Enterprises appreciate the cost and administrative advantages of consolidating storage platforms and deploying storage area networks (SANs). Evolving business requirements, however, underscore the need for high-density, high-speed networks that enable data center scalability and improve manageability while controlling IT costs. This white paper describes how Cisco Systems® can help customers protect their investment in mission-critical application services by meeting their storage networking and transport requirements in a way that redefines the data center and supports disaster recovery and business continuity.
Early SANs were generally configured for the storage needs of a particular application or department. But as the number of applications and departments grew, so did the requirements for storage. Customers understand that such unplanned growth in SANs is no longer viable and appreciate the benefits that come from data center consolidation. Now the enterprise faces still more challenges:
• Rapidly and proactively respond to changes in business conditions
• Reduce risk by implementing a disaster recovery and business continuance plan
• Assure that application services meet availability and performance expectations
• Provision, utilize, and administer data center resources more efficiently to control costs
• Improve information management by classifying, tiering, archiving, and discarding data according to policies
Cisco® can help the enterprise meet these goals with the Cisco MDS 9000 Family of storage products for next-generation, scalable SANs and the Cisco ONS 15000 Series optical platforms for transporting high-density, high-bandwidth, and low-latency SAN protocols. These products comprise the Cisco Storage and Optical solution, which facilitates data center interconnection and SAN extension. The solution offers a choice of transport technologies for greater geographic flexibility and network interoperability between data centers. With this solution, customers have a wide range of options for disaster recovery, business continuance, and compliance with government regulations.
Cisco offers significant advantages in terms of security, scalability, and manageability of the SAN and transport network. The virtual SAN (VSAN) feature of the Cisco MDS 9000 storage products allows consolidating services onto fewer wavelengths. The high per-card density offered by the Cisco MDS 9000 Family and the buffer-credit management capabilities implemented in both the Cisco MDS 9000 and Cisco ONS product portfolios lowers the per-bit cost of transporting storage protocols and other services over varying distances. Cisco integrated management systems provide a consolidated view of storage and optical networks, thus simplifying operational and management functions. With the Cisco Storage and Optical solution, Cisco offers a fully integrated and feature-rich multiprotocol solution to customers today.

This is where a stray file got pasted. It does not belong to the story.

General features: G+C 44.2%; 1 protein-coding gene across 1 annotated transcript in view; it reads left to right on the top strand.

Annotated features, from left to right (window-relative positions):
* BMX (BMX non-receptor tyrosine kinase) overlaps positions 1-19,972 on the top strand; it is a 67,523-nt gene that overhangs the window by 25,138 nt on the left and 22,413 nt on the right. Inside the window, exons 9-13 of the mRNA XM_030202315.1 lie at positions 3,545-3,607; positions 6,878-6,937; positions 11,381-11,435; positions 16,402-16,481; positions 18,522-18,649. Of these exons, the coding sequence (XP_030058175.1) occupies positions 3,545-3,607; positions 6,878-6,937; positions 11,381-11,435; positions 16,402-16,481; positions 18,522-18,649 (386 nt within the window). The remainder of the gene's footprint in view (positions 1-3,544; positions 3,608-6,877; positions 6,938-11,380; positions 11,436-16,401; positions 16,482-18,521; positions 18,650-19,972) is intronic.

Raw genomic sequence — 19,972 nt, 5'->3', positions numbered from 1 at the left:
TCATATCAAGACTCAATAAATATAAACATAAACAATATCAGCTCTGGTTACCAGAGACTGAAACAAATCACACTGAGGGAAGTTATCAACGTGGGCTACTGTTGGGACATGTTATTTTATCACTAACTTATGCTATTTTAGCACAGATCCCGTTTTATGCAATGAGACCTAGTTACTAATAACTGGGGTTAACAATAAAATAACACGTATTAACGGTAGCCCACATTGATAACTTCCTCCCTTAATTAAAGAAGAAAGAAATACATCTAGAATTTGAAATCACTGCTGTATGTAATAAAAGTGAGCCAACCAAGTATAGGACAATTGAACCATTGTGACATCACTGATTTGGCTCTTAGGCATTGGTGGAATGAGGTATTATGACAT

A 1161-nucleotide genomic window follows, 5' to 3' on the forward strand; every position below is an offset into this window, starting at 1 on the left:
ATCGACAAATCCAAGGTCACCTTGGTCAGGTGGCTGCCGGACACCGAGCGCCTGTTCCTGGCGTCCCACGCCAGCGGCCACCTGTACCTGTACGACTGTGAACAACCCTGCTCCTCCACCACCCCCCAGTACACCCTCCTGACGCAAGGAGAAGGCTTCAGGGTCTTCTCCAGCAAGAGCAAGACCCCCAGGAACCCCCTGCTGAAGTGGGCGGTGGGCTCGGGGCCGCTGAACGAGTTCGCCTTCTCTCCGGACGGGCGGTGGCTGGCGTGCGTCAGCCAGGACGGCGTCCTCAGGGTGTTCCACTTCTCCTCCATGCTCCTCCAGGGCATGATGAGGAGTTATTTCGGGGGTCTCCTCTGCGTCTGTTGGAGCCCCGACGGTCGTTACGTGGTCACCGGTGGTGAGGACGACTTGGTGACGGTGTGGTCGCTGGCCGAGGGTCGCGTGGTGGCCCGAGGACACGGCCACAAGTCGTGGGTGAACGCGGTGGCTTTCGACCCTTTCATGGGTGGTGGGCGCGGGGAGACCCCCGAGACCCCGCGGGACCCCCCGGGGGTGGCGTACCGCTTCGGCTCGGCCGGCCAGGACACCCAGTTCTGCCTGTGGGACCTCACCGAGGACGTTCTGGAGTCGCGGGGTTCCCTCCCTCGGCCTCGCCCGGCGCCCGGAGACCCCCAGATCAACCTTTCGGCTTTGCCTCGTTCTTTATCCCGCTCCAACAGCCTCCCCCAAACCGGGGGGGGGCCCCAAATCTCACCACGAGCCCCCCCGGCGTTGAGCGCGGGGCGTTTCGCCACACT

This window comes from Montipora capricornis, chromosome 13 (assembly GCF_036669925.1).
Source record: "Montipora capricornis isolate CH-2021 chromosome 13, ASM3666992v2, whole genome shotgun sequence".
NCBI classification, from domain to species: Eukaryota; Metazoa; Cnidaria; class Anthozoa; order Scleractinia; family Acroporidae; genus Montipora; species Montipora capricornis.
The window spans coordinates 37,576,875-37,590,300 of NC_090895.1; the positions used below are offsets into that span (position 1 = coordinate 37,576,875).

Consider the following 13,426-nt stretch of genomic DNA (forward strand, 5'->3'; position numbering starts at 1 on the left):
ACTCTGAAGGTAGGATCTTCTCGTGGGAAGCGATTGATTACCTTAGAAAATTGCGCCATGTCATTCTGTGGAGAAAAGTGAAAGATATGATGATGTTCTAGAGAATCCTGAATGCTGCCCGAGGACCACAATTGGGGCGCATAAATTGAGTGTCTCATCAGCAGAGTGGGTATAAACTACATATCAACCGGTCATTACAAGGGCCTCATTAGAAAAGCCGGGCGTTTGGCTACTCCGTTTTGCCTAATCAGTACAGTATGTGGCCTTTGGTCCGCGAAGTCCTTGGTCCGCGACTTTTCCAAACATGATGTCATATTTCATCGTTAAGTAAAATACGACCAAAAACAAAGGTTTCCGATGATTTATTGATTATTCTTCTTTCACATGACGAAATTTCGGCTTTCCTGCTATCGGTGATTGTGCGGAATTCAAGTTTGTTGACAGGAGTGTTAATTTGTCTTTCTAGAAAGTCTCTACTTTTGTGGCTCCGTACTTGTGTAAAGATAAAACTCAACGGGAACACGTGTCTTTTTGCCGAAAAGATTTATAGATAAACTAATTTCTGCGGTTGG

SAN extension is only one of several applications supported by the Cisco Storage Optical solution. Geo-clustering, for example, is used in the mainframe environment for critical business applications because it helps assure instantaneous failover to a backup data center with no loss of data. IBM's Geographically Dispersed Parallel Sysplex (GDPS) solution synchronizes mainframe computing resources and, in combination with Cisco Multinode Load Balancing capability, load balances across computing resources.
Choices in SAN Technologies
Customers have a choice of SAN technologies for the data center, the most popular SAN protocols being Fibre Channel and IBM Enterprise Systems Connection (ESCON)/Fiber Connectivity (FICON). ESCON operates at 200 Mbps over a limited distance (a few kilometers). FICON operates at 2 Gbps, typically over a distance of about 10 kilometers (km) or, with repeaters, as much as 100 km. It can, however, go much longer distances depending upon what transport technology is used.
Fibre Channel, a nonproprietary protocol, offers the widest choice of bandwidth. It supports speeds of 1, 2, 4, and 10 Gbps for distances up to 10 km but can be extended far beyond that. The three topologies supported by Fibre Channel are:
• Point-to-point is the most common.
• Arbitrated Loop requires the transmitting node to gain control of the loop to establish a virtual point-to-point connection with the node with which it wants to communicate. The communicating nodes have full use of the bandwidth until the transfer is complete.
• Fabric switches and directors perform much like traditional network switches, providing increased bandwidth, scalability, performance, security, and redundancy.
Cisco Storage and Optical: an End-to-End Solution
The Cisco MDS 9000 Family of storage products provides industry-leading port densities to allow for data center growth. The Cisco MDS 9000 products deliver robust and flexible hardware architecture, with multiple layers of network and storage intelligence for building highly available and scalable SANs with comprehensive security and management. As a result, customers can deploy large networks in the data center with confidence and, at the same time, lower their total cost of ownership.
The Cisco MDS 9513 Multilayer Director offers from 12 to 528 ports to meet the most demanding connectivity needs of large application server farms. In addition to providing 1- and 2-Gbps Fibre Channel interfaces, the Cisco MDS 9513 also supports Fibre Channel at 4 Gbps and 10 Gbps, rates that also will be supported on other Cisco MDS 9500 Series products for backwards compatibility.